You can read more about the new duty in our blog post here. Taking reasonable steps to prevent sexual harassment will include: -

  • having up-to-date policies on sexual harassment in place;
  • regularly training all staff on diversity and inclusion (“D&I”) including sexual harassment (see point 4 below); and 
  • ensuring any issues/complaints are dealt with promptly and thoroughly.

4. Carry out D&I training

Sex discrimination continues to exist. Recent research from the Young Women’s Trust found that 19% of HR professionals would be reluctant to hire a woman who they thought might go on to start a family. Only 13% said the same for a man.

Delivering regular D&I training can help to educate employees at all levels on sex discrimination, including unconscious bias, which plays a role in women being unable to access opportunities and higher paid roles.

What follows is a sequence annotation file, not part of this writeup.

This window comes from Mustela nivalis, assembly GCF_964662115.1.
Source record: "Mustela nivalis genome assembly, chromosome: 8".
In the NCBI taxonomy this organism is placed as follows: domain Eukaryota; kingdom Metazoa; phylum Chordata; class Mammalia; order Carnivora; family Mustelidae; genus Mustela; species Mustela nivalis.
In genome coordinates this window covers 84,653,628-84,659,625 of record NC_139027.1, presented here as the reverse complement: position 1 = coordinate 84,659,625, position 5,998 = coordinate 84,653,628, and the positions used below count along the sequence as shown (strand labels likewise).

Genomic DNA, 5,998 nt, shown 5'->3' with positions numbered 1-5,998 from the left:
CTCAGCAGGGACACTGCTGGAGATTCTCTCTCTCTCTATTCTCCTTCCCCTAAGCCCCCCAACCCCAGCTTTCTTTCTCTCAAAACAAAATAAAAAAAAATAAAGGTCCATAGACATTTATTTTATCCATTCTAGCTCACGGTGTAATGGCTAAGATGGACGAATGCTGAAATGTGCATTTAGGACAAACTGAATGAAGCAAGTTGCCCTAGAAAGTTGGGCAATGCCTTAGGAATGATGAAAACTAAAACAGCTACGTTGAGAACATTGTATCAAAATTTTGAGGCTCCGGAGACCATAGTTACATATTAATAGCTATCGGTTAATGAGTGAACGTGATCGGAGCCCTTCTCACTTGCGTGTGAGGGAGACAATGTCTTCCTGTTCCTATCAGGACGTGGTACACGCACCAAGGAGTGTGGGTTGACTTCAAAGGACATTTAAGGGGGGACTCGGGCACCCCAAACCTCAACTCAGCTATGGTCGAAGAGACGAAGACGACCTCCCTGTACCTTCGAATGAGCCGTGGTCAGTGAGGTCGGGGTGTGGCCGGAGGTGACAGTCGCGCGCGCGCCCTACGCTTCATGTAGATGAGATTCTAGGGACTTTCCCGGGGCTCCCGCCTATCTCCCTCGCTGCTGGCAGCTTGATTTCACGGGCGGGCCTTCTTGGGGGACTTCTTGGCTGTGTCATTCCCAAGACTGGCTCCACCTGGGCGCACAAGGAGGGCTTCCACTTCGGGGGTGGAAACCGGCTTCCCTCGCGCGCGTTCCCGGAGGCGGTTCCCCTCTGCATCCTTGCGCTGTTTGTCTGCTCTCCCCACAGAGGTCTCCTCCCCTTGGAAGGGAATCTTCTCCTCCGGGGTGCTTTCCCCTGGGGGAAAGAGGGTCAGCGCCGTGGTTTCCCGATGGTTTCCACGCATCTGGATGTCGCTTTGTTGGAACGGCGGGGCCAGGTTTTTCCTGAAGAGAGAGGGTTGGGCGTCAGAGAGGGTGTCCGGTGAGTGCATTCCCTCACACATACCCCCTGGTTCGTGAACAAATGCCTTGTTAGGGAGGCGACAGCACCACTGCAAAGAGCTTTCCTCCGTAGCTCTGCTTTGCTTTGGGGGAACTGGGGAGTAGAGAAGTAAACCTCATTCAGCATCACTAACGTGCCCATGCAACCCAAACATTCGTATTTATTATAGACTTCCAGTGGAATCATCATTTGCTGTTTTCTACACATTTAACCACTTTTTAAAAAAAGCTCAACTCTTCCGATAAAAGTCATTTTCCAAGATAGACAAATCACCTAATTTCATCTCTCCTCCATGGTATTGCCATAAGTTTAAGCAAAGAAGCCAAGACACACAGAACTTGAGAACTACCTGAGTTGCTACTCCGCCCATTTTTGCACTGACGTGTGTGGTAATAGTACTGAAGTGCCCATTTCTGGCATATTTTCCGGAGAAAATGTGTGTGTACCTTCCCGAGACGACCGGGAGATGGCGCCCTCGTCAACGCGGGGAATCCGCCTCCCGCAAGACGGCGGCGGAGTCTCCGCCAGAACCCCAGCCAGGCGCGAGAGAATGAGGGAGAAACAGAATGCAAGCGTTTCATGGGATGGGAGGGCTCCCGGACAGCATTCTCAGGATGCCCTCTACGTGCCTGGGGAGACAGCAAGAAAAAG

It can also provide important education on discrimination which leads to larger pay gaps for Black, Asian and other minority ethnic women and disabled women (as above). 

In light of the new legal duties on sexual harassment coming into force, it’s critical that your D&I training is also updated to cover sexual harassment e.g. what constitutes sexual harassment, who is protected from sexual harassment, what to do if you experience/witness this etc.

We have created two new online diversity and inclusion modules to help employers properly train staff, including in relation to sexual harassment. One module applies to all employees, and the other module focuses on line managers to help them to understand the key role they play in ensuring that the people they manage behave appropriately.